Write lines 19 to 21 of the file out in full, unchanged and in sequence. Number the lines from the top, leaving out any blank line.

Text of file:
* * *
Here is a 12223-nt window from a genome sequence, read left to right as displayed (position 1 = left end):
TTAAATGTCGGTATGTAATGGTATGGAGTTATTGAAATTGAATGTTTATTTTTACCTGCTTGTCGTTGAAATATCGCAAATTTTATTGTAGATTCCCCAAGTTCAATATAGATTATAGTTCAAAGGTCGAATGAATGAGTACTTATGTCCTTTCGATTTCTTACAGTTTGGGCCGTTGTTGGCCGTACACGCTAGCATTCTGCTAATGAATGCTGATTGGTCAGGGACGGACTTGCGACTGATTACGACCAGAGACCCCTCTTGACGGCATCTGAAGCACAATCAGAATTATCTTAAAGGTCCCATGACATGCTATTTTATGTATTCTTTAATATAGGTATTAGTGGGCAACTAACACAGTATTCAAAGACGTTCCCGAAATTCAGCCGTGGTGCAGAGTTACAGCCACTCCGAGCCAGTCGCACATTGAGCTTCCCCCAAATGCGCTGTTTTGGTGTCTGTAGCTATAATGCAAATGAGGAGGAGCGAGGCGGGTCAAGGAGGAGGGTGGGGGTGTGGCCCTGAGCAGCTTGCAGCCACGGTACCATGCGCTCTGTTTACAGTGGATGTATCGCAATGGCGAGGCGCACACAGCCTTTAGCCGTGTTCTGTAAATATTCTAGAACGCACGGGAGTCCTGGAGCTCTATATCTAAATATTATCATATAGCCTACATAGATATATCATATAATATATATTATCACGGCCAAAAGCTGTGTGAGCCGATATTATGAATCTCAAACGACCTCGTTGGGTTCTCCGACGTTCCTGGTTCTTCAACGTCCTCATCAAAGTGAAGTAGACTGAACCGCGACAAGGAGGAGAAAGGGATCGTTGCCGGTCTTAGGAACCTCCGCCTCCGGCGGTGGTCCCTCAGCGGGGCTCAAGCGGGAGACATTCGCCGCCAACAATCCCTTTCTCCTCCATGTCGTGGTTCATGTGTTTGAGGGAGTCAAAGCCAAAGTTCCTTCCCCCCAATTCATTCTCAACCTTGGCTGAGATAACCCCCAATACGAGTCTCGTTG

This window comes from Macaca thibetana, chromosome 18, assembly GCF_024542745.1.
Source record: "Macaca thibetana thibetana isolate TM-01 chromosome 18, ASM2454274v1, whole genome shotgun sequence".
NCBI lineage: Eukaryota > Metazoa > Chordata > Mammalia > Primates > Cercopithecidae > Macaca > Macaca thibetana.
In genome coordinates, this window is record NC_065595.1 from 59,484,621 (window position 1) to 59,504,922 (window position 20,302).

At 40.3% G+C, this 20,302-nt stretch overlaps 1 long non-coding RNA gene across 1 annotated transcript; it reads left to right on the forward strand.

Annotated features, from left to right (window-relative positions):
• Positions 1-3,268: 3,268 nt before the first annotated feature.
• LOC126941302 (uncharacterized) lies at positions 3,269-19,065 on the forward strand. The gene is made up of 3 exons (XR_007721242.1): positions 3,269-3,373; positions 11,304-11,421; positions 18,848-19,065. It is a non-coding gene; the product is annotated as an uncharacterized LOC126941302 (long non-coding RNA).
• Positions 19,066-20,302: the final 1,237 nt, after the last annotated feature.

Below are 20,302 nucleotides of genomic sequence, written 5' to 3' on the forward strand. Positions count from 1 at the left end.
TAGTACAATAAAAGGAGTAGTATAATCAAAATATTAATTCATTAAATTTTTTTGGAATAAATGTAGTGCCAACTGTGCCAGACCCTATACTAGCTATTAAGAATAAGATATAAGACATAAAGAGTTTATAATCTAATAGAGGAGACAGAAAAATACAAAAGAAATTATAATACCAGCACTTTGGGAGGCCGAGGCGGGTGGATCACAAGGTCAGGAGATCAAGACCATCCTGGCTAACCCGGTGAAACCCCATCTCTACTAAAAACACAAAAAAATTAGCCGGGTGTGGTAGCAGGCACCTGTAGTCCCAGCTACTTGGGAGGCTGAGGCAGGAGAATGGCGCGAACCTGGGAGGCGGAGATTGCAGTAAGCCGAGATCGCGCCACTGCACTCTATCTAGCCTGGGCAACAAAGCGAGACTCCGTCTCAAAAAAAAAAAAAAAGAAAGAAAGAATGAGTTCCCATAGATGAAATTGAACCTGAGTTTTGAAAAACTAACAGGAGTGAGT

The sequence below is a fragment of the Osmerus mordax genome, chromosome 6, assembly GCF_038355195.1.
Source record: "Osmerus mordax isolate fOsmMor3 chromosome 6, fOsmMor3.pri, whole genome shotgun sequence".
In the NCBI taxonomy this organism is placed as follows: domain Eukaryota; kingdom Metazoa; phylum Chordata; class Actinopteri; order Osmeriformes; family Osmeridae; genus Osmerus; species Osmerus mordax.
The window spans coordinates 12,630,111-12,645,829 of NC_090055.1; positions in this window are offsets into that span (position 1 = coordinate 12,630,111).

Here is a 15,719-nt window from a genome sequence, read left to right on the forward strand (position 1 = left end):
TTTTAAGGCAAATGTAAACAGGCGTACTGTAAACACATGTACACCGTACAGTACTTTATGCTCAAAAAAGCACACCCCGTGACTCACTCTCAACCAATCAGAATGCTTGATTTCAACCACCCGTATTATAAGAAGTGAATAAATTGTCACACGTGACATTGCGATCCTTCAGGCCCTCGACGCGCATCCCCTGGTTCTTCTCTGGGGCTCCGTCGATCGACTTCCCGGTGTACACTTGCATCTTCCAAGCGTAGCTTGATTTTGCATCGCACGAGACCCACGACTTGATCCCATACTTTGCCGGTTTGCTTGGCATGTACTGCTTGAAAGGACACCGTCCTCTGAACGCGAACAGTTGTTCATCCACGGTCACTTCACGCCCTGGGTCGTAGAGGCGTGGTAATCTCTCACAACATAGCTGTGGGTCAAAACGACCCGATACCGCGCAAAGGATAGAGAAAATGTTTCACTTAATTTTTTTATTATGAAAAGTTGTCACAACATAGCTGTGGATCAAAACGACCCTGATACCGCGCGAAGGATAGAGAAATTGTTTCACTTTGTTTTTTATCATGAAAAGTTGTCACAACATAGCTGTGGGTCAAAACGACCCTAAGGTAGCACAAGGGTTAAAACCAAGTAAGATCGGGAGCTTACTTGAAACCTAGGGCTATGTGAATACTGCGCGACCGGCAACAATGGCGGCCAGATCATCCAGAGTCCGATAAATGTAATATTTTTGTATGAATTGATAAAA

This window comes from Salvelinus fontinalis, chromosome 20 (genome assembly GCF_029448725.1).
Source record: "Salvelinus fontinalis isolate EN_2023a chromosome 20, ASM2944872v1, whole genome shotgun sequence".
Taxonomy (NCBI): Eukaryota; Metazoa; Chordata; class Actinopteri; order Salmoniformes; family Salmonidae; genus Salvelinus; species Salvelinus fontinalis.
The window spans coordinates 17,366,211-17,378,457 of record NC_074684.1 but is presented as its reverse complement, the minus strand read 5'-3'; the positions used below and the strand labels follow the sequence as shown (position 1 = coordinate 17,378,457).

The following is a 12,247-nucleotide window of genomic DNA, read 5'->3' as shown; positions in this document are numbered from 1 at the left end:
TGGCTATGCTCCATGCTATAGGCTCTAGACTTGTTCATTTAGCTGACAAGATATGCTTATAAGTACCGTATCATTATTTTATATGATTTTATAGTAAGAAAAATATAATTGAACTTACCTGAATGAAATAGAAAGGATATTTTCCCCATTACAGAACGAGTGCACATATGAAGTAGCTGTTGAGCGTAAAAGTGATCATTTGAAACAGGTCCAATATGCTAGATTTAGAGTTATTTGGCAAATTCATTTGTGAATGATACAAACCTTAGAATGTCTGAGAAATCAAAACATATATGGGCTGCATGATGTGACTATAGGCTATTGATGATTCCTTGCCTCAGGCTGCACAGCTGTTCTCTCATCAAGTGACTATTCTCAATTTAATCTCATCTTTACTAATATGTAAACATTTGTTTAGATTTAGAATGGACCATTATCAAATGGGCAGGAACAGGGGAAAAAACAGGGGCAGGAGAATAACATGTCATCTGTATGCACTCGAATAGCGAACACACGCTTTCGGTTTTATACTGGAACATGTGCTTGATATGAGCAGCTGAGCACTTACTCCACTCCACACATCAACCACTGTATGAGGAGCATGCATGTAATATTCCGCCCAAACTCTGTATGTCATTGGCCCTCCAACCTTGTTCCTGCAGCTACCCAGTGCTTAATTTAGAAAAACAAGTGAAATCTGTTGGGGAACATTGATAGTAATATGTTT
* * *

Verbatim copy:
TTTTAAGGCAAATGTAAACAGGCGTACTGTAAACACATGTACACCGTACAGTACTTTATGCTCAAAAAAGCACACCCCGTGACTCACTCTCAACCAATCAGAATGCTTGATTTCAACCACCCGTATTATAAGAAGTGAATAAATTGTCACACGTGACATTGCGATCCTTCAGGCCCTCGACGCGCATCCCCTGGTTCTTCTCTGGGGCTCCGTCGATCGACTTCCCGGTGTACACTTGCATCTTCCAAGCGTAGCTTGATTTTGCATCGCACGAGACCCACGACTTGATCCCATACTTTGCCGGTTTGCTTGGCATGTACTGCTTGAAAGGACACCGTCCTCTGAACGCGAACAGTTGTTCATCCACGGTCACTTCACGCCCTGGGTCGTAGAGGCGTGGTAATCTCTCACAACATAGCTGTGGGTCAAAACGACCCGATACCGCGCAAAGGATAGAGAAAATGTTTCACTTAATTTTTTTATTATGAAAAGTTGTCACAACATAGCTGTGGATCAAAACGACCCTGATACCGCGCGAAGGATAGAGAAATTGTTTCACTTTGTTTTTTATCATGAAAAGTTGTCACAACATAGCTGTGGGTCAAAACGACCCTAAGGTAGCACAAGGGTTAAAACCAAGTAAGATCGGGAGCTTACTTGAAACCTAGGGCTATGTGAATACTGCGCGACCGGCAACAATGGCGGCCAGATCATCCAGAGTCCGATAAATGTAATATTTTTGTATGAATTGATAAAA

This window comes from Salvelinus fontinalis, chromosome 20 (genome assembly GCF_029448725.1).
Source record: "Salvelinus fontinalis isolate EN_2023a chromosome 20, ASM2944872v1, whole genome shotgun sequence".